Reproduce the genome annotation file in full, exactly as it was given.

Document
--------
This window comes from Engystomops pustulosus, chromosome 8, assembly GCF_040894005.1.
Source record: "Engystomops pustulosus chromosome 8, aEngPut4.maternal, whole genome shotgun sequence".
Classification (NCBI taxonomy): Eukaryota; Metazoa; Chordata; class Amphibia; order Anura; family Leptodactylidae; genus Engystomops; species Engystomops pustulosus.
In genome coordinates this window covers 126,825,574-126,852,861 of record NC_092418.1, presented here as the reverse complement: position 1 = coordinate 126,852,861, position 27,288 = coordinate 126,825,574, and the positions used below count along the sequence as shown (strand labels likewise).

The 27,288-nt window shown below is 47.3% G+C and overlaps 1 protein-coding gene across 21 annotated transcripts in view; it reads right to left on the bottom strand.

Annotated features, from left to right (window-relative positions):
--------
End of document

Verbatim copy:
This window comes from Engystomops pustulosus, chromosome 8, assembly GCF_040894005.1.
Source record: "Engystomops pustulosus chromosome 8, aEngPut4.maternal, whole genome shotgun sequence".
Classification (NCBI taxonomy): Eukaryota; Metazoa; Chordata; class Amphibia; order Anura; family Leptodactylidae; genus Engystomops; species Engystomops pustulosus.
In genome coordinates this window covers 126,825,574-126,852,861 of record NC_092418.1, presented here as the reverse complement: position 1 = coordinate 126,852,861, position 27,288 = coordinate 126,825,574, and the positions used below count along the sequence as shown (strand labels likewise).

The 27,288-nt window shown below is 47.3% G+C and overlaps 1 protein-coding gene across 21 annotated transcripts in view; it reads right to left on the bottom strand.

Annotated features, from left to right (window-relative positions):